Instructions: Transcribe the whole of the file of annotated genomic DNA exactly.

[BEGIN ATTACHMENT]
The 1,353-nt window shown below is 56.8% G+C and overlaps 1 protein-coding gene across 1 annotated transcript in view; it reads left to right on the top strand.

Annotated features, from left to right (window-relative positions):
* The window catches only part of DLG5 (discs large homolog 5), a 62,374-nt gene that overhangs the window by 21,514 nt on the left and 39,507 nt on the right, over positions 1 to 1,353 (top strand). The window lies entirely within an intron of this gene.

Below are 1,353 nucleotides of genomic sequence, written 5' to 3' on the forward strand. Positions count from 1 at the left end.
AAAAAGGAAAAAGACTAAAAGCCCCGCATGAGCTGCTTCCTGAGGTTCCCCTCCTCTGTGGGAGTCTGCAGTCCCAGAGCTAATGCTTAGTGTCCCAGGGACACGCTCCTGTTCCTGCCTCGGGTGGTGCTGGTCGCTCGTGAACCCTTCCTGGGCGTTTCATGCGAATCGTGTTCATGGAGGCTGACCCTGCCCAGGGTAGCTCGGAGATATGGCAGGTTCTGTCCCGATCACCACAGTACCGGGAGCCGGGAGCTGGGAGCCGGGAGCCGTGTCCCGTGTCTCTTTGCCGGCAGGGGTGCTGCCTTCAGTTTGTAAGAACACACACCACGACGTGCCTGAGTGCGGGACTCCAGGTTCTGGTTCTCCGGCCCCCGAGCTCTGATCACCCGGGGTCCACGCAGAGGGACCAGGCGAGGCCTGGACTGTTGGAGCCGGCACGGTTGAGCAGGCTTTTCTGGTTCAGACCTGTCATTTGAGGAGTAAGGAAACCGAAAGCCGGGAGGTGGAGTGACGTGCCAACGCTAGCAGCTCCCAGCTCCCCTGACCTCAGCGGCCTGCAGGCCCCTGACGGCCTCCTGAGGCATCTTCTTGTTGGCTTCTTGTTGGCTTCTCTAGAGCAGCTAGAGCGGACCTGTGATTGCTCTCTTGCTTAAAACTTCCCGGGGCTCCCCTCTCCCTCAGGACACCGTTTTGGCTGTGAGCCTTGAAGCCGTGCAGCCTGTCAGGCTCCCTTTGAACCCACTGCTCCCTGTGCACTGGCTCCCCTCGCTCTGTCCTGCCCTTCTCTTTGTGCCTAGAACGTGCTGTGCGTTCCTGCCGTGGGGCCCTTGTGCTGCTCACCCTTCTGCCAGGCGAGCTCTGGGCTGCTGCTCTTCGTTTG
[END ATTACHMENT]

The 1,353-nt window shown below is 56.8% G+C and overlaps 1 protein-coding gene across 1 annotated transcript in view; it reads left to right on the top strand.

Annotated features, from left to right (window-relative positions):
* The window catches only part of DLG5 (discs large homolog 5), a 62,374-nt gene that overhangs the window by 21,514 nt on the left and 39,507 nt on the right, over positions 1 to 1,353 (top strand). The window lies entirely within an intron of this gene.

Below are 1,353 nucleotides of genomic sequence, written 5' to 3' on the forward strand. Positions count from 1 at the left end.
AAAAAGGAAAAAGACTAAAAGCCCCGCATGAGCTGCTTCCTGAGGTTCCCCTCCTCTGTGGGAGTCTGCAGTCCCAGAGCTAATGCTTAGTGTCCCAGGGACACGCTCCTGTTCCTGCCTCGGGTGGTGCTGGTCGCTCGTGAACCCTTCCTGGGCGTTTCATGCGAATCGTGTTCATGGAGGCTGACCCTGCCCAGGGTAGCTCGGAGATATGGCAGGTTCTGTCCCGATCACCACAGTACCGGGAGCCGGGAGCTGGGAGCCGGGAGCCGTGTCCCGTGTCTCTTTGCCGGCAGGGGTGCTGCCTTCAGTTTGTAAGAACACACACCACGACGTGCCTGAGTGCGGGACTCCAGGTTCTGGTTCTCCGGCCCCCGAGCTCTGATCACCCGGGGTCCACGCAGAGGGACCAGGCGAGGCCTGGACTGTTGGAGCCGGCACGGTTGAGCAGGCTTTTCTGGTTCAGACCTGTCATTTGAGGAGTAAGGAAACCGAAAGCCGGGAGGTGGAGTGACGTGCCAACGCTAGCAGCTCCCAGCTCCCCTGACCTCAGCGGCCTGCAGGCCCCTGACGGCCTCCTGAGGCATCTTCTTGTTGGCTTCTTGTTGGCTTCTCTAGAGCAGCTAGAGCGGACCTGTGATTGCTCTCTTGCTTAAAACTTCCCGGGGCTCCCCTCTCCCTCAGGACACCGTTTTGGCTGTGAGCCTTGAAGCCGTGCAGCCTGTCAGGCTCCCTTTGAACCCACTGCTCCCTGTGCACTGGCTCCCCTCGCTCTGTCCTGCCCTTCTCTTTGTGCCTAGAACGTGCTGTGCGTTCCTGCCGTGGGGCCCTTGTGCTGCTCACCCTTCTGCCAGGCGAGCTCTGGGCTGCTGCTCTTCGTTTG